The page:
Where to begin?

In my view, there are three types of physicians: those who are asking themselves questions about their career, those who don’t know what to ask, and those who have discovered some answers for themselves.

The first two types I call “physician seekers.” Physician seekers want to learn how to add a side-gig to their existing medical career or how to negotiate their hospital contract. I don’t think search engines or social media groups offer sufficient depth, variety, and/or anonymity to these physicians searching for answers.

The other are “physician influencers.” Physician influencers include career coaches and entrepreneurs, as well as physician authors of articles, books, and podcasts. Each has a unique point of view that appeals to a subset of physicians. I strongly believe that the existing physician-oriented resources are able to meet the needs of physician seekers.

In my assessment, physician seekers are difficult to reach. Physicians are divided by specialty, by generation, and by preference for social media platform. The Physician Project is designed to bridge the gap between physician seekers and physician influencers, for their mutual benefit.

Why me?

I am neither coach nor consultant, neither programmer nor social media maven. But I have certain qualities and quirks that make me suited to tackle this problem.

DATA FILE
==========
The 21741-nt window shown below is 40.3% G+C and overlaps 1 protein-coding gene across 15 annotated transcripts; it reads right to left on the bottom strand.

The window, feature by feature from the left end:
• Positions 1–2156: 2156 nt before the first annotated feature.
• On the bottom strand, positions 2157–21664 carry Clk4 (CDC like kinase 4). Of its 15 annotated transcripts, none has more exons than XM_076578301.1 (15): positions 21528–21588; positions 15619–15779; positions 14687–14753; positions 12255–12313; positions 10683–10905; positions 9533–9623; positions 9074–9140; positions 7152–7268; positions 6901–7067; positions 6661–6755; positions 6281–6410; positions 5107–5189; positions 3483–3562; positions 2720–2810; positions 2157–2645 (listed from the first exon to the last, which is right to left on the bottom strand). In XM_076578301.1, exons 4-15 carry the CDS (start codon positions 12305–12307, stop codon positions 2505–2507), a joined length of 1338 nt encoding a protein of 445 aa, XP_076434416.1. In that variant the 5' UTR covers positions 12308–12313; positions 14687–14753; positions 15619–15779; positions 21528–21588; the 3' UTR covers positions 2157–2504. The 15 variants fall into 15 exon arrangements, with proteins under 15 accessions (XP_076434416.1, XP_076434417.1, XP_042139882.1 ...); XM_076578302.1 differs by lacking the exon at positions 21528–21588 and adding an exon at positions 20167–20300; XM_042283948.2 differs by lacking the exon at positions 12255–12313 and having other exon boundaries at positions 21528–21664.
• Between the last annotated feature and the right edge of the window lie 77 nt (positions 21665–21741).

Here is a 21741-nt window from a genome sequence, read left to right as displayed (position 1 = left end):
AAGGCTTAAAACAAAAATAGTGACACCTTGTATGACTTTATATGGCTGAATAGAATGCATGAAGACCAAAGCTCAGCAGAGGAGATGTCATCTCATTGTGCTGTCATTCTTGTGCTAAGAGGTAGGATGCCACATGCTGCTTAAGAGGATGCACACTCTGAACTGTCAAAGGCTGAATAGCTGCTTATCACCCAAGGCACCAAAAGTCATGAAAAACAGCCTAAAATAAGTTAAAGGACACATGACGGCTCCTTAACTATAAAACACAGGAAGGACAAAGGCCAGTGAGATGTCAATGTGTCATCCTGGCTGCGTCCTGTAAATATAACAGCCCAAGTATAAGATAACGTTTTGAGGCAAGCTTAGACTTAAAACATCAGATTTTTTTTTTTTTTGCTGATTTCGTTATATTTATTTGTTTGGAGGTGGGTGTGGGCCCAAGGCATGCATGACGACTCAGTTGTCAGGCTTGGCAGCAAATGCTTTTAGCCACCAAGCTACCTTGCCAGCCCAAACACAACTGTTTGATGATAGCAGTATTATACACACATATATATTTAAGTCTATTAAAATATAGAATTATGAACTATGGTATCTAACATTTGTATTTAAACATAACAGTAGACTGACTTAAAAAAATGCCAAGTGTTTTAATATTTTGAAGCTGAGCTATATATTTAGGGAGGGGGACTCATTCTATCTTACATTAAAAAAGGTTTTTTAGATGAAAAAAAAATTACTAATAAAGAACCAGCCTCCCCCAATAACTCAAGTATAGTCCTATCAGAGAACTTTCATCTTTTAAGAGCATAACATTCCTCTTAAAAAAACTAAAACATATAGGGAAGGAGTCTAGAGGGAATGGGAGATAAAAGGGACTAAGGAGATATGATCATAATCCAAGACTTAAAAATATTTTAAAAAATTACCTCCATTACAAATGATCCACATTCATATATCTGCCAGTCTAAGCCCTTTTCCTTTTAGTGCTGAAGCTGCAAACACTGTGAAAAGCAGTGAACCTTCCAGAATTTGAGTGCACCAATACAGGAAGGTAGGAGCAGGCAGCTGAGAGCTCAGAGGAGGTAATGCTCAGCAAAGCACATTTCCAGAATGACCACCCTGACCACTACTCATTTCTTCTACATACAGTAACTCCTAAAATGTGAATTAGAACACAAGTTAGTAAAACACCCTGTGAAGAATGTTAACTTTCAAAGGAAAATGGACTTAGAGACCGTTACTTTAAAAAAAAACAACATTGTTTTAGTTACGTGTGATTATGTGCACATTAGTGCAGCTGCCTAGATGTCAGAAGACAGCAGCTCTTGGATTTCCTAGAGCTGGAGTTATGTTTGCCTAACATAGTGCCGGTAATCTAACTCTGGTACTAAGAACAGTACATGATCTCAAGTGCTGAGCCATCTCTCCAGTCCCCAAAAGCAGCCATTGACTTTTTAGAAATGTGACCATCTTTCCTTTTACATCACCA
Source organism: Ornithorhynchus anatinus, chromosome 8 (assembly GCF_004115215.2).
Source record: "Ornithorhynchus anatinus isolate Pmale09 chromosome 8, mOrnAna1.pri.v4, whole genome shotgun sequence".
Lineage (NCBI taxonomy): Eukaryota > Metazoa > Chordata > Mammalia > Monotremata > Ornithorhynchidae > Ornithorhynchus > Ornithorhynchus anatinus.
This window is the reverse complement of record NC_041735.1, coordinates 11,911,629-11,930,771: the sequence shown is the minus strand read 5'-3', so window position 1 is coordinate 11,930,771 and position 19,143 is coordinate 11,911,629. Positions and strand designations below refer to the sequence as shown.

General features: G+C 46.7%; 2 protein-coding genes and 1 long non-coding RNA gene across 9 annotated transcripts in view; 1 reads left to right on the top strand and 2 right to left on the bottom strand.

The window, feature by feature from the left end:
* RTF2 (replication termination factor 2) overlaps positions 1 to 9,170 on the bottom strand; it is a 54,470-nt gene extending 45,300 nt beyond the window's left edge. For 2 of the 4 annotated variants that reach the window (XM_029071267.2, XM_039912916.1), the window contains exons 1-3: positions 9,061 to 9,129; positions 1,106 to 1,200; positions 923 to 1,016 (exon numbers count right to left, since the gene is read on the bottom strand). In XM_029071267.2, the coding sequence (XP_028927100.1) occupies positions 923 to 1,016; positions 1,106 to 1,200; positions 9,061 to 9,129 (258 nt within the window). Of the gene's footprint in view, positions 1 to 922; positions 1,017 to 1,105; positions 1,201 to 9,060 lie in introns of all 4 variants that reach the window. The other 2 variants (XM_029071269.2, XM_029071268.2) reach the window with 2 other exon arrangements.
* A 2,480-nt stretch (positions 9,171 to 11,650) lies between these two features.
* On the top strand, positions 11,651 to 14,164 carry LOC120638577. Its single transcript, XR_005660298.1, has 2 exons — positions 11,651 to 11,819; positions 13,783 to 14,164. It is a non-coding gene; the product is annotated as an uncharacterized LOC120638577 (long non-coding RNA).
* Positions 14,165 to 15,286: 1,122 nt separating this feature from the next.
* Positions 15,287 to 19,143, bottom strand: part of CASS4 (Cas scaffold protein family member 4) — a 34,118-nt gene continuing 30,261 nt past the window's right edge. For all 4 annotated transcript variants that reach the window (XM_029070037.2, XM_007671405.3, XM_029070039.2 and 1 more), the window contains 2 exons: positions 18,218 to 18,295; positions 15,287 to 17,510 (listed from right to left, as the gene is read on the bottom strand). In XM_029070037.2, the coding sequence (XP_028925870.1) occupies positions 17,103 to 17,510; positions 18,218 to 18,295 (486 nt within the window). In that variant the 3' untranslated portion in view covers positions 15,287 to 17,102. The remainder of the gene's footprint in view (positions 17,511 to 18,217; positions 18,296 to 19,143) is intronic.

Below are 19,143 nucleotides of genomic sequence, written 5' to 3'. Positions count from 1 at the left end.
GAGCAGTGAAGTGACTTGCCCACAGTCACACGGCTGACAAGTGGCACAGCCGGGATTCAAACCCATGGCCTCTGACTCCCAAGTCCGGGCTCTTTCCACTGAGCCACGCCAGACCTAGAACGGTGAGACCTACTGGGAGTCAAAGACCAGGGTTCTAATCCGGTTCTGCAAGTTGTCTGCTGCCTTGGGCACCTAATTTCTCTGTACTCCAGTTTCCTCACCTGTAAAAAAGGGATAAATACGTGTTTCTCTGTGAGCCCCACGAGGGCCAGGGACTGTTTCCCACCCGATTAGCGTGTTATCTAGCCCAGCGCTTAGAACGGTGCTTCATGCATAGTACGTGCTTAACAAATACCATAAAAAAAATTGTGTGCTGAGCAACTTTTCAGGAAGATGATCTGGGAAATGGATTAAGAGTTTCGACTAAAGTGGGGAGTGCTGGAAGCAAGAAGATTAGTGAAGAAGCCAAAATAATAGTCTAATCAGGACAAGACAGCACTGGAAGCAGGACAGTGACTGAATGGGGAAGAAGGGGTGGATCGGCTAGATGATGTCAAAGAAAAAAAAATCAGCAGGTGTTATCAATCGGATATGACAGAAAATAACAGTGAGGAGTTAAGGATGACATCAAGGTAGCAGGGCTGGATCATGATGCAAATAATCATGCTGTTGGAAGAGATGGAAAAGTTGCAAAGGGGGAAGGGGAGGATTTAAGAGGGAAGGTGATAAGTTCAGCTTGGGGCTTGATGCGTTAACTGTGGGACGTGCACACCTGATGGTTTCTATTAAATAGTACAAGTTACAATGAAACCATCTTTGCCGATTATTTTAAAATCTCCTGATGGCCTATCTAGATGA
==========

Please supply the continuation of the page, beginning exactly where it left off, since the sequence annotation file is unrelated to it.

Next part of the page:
I’m both seeker and influencer. I can relate to different perspectives. Being multiracial, I have never fit neatly into any category. In college I took all sorts of classes, enjoying environmental justice as much as human virology. Even now, I have one foot inside medicine and one foot outside. While I treasure the teachable moments with my patients, I loathe the fee-for-service American medical system that is unable to prioritize long-term outcomes.

This dual motive is at the heart of my business model: I genuinely want to help physicians find support as much as I want coaches (for example) to reach more clients. I intend for both physician seekers and physician influencers to have free access to The Physician Project. No commission will be levied on influencers and no “premium features” will coerce money from seekers. Who pays, then? I expect sponsors to fund the site.

I’m ridiculously thorough. I prefer to work behind the scenes, to get to the bottom of something, then share it with others. I’m the one who likes the meaty 45-minute YouTube instructional video, not that 3-minute recap.

What I have to offer is the breadth and depth of someone who has been a student of physician-oriented resources since 2011. I have a plan for sharing this information with physicians and trainees in the US.